Thursday, July 31, 2008

Pink Playa Phenomenon

westOn Highway 50 looking west, with the Huck Salt Road turnoff just behind that little hill sticking south into the playa.

While driving through Four Mile Flat on Highway 50, between the turnoff to Sand Mountain on the east end and the dirt road to the Huck Salt Mine in the middle of the flat, MOH and I recently came across a somewhat common playa phenomena, wherein bacteria growing in the salty brine and partly dried-out salt crust left behind after the water evaporates (Google Maps).

Fortunately, there is a regulation road sign for Huck Salt Road on the west side of Fourmile Flat, so you won't get lost...
Huck Salt Road
Sand Mountain turnoff ...and a sign at the turnoff to Sand Mountain on the east side of Fourmile Flat.

Pinkish salt flats as seen from Highway 50 looking east toward the turnoff to Sand Mountain.

southThe three photos above show closer views of the pink to red to orange salt on the south side of Highway 50.

more And two more views, above, one showing some actual water. In my experience, the pinkish salt does not occur year-round. It appears to need the right combination of water and evaporation, and possibly the right temperature.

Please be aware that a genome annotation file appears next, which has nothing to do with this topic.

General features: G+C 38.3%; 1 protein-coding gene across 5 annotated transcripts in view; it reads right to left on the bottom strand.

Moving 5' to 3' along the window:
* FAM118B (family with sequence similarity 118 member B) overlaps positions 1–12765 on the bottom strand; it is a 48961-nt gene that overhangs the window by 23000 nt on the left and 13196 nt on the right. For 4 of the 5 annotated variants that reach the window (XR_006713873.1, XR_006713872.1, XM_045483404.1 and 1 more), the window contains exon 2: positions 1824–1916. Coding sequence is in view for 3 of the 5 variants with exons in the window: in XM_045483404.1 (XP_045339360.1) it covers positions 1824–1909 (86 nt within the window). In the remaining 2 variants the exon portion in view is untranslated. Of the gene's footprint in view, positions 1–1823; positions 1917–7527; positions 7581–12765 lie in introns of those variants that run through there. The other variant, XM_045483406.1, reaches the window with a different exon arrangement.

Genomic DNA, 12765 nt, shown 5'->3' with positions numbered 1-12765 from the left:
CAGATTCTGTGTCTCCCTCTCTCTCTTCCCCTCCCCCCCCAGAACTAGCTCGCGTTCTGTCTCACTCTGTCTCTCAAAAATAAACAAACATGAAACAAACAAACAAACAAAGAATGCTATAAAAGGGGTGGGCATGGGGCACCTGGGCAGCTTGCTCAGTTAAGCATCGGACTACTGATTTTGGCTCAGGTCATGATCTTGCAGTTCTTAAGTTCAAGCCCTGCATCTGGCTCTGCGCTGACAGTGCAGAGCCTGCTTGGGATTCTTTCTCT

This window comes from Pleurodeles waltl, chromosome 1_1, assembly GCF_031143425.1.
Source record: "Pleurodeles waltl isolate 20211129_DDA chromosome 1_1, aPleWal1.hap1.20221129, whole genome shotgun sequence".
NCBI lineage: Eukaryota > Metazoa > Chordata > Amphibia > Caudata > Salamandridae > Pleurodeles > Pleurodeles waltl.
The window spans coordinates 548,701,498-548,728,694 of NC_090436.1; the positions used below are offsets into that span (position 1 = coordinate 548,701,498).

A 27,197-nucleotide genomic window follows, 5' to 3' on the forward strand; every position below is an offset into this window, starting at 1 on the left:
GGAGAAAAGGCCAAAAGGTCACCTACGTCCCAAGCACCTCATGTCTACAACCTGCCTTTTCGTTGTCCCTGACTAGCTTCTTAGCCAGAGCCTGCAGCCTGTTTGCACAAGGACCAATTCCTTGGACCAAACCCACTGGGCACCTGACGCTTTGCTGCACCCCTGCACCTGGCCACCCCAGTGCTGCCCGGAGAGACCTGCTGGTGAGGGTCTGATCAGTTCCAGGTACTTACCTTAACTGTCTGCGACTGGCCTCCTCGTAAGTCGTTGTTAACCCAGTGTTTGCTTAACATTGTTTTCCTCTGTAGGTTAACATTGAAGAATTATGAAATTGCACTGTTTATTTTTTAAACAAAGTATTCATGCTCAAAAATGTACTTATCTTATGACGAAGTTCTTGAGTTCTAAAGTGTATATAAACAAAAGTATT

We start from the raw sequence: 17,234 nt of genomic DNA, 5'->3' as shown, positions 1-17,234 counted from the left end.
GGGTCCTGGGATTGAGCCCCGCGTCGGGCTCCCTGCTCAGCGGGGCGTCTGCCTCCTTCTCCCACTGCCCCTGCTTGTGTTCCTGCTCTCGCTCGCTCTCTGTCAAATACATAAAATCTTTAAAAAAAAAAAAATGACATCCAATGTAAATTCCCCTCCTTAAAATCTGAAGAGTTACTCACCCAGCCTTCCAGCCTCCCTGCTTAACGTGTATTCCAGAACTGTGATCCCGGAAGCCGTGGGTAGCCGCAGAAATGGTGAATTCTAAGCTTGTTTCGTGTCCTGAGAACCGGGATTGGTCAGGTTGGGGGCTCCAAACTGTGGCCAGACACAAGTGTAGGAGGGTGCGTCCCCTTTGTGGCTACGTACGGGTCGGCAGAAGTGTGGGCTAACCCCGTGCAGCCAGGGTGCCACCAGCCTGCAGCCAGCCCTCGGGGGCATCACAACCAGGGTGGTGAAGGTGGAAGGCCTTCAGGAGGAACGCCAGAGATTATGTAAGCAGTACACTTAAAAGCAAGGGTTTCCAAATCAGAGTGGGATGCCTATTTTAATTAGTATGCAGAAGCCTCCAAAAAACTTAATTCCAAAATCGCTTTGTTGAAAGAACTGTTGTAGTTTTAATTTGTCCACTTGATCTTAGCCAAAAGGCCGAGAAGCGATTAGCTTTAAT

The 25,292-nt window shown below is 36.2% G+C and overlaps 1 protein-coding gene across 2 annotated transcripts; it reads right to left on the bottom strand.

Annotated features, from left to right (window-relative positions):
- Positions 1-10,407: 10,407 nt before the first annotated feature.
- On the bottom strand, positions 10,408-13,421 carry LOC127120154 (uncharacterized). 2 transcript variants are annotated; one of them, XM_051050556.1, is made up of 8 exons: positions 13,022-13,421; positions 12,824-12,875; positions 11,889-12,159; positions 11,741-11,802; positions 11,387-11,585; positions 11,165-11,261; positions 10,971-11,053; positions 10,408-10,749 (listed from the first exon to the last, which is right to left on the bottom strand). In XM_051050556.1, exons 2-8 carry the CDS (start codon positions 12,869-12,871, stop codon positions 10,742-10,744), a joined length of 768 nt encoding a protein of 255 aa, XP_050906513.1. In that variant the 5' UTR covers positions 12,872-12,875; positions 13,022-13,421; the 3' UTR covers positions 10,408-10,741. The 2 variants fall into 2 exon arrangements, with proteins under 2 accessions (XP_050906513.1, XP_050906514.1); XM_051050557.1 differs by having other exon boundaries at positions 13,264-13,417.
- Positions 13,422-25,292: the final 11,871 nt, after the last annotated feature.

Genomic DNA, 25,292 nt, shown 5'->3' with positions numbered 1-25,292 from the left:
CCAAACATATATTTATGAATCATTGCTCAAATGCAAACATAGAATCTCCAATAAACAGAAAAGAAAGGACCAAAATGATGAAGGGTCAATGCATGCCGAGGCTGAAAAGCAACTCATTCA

The color is caused by salt-loving bacteria which are known as halophilic bacteria, part of the ancient archaebacteria kingdom or Domain Archae. Wayne's Word has this - and a lot more - to say about halophilic bacteria:

The bacteria produce a red carotenoid pigment which is similar to that found in tomatoes, red peppers, pink flamingos, and in many colorful flowers and autumn leaves. [Flamingos actually get their carotenoid pigments from their diet of shrimp and other crustaceans.] Carotenoid pigments are also the source of Beta-carotene, an important antioxidant and the precursor of vitamin A.
Armstrong, W. P., 1981, The Pink Playas of Owens Valley, Fremontia 9: pages 3-10.

Armstrong, W. P., 1981, Why Owens Lake is Red, Desert Magazine, May 1981, pages 22-26.

The Halohandbook.

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